This is my second trip, signing on with the Bay Area astronomy groups and their annual pilgrimage. This alpine tundra island is awesomely stark and beautiful site for doing astronomy, and biology, and has become important in monitoring global climate change and its effects on sensitive biosytems. I shared the 3 days here with biologists from the University of California, and with other astronomers. The trip began.....poorly. I was distracted and frustrated with a bad day of shepherding my savings and retirement money through a randomly malevolent day in the stock market, a profitable day turned relentlessly sour despite great economic reports in early morning- from the moment I woke up to the moment I closed the clamshell on my laptop. I had planned to leave at 1pm sharp. But it was 4pm before I actually left the Santa Cruz city limits. Forgot my laptop mouse, even forgot my wallet (which I remembered and of course HAD to return for). At least I had good company, having picked up an assortment of books on tape on philosophy, on Mahler, and John McPhee's classic "Basin and Range". Started with the philosophy books as I felt I needed to GET PHILOSOPHICAL after my bad start to the day. Well, didn't work - despite the fact that I believe and understand how centrally important philosophy is to a good life, these guys seem endlessly preoccupied with how-many-angels-can-fit-on-the-head-of-a-pin level concerns, and what so-and-so long-dead philosopher said. As opposed to actually putting forth valuable insights and justifying them Sheesh!. So - 3 down, 3 to go and I was only an hour into the trip. Next was "Basin and Range". THIS was the book I'd hoped for, and I happily left the world of insanity behind and settled into one of my little pleasures - long drives through open spaces listening to interesting books on tape. This drive.... was longer than it needed to be. In my addled state, I never looked at the map, and since I had long ago decided that it was easiest to get to Lone Pine via the southern route through Bakersfield and Mojave, I assumed it was still true of Big Pine - turnoff to the White Mountains, 40 miles further north. No, I could've gone through Yosemite and the Long Valley caldera, instead of Hwy 101 and the central valley, and saved an hour at least. It suddenly struck me that this might be true - in San Ardo, south of King City. I pulled over and inspected the map. Sigh, too late to turn back. "Basin and Range" was excellent in prose and in content, and I arrived at Grandview campground at 1:15am. Too late to do astronomy. But I ended up in a micro group of LA astronomy people, whom I visited with the next morning.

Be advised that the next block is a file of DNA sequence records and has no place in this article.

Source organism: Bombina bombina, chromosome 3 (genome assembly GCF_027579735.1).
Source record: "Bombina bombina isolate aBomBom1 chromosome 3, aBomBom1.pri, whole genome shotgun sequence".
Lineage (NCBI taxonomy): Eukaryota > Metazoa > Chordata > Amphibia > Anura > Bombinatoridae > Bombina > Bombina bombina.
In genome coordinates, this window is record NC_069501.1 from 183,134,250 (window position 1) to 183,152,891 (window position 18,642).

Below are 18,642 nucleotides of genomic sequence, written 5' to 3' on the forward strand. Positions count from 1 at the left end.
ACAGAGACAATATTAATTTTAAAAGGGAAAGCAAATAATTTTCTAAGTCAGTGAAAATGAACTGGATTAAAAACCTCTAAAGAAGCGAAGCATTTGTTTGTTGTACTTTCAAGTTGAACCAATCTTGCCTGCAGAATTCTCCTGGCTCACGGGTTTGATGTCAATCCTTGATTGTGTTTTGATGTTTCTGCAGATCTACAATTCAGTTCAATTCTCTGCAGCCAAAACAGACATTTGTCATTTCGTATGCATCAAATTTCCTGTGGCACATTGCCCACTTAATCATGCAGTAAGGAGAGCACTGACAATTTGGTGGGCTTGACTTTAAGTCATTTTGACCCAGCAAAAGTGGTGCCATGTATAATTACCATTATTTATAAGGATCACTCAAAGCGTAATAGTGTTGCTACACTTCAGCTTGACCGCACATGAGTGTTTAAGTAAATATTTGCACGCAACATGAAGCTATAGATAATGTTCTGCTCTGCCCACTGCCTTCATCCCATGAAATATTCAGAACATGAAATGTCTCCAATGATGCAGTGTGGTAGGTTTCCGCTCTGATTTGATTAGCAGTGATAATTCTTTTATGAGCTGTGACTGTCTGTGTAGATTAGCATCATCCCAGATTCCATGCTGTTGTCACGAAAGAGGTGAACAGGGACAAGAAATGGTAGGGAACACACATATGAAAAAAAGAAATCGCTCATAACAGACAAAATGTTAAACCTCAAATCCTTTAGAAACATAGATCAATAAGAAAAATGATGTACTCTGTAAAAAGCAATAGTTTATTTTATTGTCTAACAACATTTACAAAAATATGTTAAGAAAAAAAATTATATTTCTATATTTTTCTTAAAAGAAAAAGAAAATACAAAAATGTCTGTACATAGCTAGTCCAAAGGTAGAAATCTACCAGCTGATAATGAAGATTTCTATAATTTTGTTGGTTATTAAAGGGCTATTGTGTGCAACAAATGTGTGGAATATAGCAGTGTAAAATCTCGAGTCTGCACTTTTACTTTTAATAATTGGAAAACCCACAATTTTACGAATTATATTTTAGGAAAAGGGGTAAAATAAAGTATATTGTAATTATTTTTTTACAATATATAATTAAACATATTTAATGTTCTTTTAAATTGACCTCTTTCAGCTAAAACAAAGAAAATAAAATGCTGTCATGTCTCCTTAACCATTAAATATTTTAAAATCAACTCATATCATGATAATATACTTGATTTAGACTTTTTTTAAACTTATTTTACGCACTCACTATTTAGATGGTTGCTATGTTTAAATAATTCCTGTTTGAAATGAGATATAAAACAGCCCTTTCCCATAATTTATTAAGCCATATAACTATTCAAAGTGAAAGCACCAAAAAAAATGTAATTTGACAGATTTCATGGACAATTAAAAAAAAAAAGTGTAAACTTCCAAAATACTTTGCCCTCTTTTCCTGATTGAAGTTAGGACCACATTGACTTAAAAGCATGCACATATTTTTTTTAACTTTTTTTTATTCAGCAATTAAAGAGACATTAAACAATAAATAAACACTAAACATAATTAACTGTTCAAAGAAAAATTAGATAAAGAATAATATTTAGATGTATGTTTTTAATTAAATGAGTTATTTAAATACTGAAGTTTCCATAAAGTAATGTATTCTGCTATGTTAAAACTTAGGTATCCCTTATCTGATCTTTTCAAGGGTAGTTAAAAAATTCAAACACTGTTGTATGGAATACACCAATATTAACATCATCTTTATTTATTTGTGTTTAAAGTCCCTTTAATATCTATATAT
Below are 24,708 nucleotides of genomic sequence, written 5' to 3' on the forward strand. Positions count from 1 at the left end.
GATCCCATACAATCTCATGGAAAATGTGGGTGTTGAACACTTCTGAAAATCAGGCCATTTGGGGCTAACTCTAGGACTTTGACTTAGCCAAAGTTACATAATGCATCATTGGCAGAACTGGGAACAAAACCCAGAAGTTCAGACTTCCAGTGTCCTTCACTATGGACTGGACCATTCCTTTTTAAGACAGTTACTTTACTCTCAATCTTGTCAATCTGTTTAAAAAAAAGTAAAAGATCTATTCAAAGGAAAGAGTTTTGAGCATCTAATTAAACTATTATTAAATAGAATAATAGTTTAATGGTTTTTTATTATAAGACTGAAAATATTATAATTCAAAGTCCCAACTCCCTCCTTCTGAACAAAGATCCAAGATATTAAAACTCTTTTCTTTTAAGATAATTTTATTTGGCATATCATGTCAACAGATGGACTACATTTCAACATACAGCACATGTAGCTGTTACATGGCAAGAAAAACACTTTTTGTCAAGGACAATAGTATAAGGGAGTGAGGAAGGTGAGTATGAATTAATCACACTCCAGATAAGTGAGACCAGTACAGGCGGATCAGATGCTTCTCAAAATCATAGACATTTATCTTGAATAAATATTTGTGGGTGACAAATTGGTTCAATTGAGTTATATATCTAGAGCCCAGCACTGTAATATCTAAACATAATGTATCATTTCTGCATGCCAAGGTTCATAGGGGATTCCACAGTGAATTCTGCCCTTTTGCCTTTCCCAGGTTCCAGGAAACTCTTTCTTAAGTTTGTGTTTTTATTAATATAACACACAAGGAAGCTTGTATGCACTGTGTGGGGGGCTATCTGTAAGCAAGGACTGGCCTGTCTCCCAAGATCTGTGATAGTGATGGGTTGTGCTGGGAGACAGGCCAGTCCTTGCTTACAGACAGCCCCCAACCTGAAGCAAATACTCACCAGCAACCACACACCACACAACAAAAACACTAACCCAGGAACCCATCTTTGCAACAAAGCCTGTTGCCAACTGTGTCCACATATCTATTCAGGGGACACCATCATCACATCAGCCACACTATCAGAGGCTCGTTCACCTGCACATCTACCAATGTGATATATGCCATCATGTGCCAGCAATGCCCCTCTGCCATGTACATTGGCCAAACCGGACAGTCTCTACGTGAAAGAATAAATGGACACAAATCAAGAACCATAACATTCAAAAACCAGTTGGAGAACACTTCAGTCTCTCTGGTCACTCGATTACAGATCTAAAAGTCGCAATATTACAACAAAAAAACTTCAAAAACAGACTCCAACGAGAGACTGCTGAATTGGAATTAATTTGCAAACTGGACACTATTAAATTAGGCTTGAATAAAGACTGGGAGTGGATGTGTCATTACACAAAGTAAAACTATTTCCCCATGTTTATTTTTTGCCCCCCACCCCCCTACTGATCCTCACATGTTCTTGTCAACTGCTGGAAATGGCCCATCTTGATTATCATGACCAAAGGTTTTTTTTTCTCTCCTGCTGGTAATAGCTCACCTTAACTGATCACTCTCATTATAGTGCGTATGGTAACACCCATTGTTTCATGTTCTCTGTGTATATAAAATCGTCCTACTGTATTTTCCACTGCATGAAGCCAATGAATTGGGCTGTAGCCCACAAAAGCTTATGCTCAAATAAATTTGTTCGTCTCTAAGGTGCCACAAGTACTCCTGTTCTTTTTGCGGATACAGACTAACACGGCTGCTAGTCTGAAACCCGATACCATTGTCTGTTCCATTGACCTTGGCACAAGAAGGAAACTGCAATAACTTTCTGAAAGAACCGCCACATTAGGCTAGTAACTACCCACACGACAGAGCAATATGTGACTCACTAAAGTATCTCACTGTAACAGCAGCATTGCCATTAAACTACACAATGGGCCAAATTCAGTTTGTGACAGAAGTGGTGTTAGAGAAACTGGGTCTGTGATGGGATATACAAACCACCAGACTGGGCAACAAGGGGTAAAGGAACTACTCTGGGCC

notes to self for further writing: Dennis, on 18" dob shot, Ralph's mouse, MRI people on brain effects, sheep placentas. George from Oakland. Tri-Valley makes arrangements. Geology groups come too, just left as I arrived on Friday. Dorrie is the on-site manager.
All telescopic images were done with the 8" f/4 Schmidt Newtonian, with SBIG ST4000xcm CCD camera at prime focus.
Friday night imaging: Clouds came in in the late afternoon and made for challenges in early evening Sagittarius area photography. But I did get 4 10 minute shots between 'em. The clouds made for dramatic wide angle shots with the Nikon D40, as you'll see before. All images below were stacked in Registax 5, processed in Photoshop CS2, and used Neil Carboni's "Astronomy Tools" actions.
Comet Christensen. Turned out to be really boring, so I just did 2x10min on it.
The Pelican Nebula in Cygnus. 5x10min stack. Didn't get the focus quite right, but the black skies really helped bring out this faint nebula.
Unfortunately, I also got another medical adventure out of the trip. Something got me up there. Don't know what it was, but Saturday when I came down from Barcroft Peak and removed my boots, I saw a red swollen area at the top of my socks, which looks like it might be a spider bite (2 marks) and my leg has continued to swell up and get worse... Anyone got a clue?? I've never been attacked by a spider. It would've happened early Saturday morning at Grandview campground, 8600 ft elevation. Web search shows the dreaded Desert Brown Recluse does range in the Mojave up about to where I was. Doc says it's probably not a brown recluse or I'd be much worse already. If it WAS, well, there's not much they can do. Really reassuring, yeah. If it's not a brown recluse then is should begin to improve after 4 days. It's been 4 days and it might be a bit better today than yesterday (but still much worse than the picture below, shot on day 2).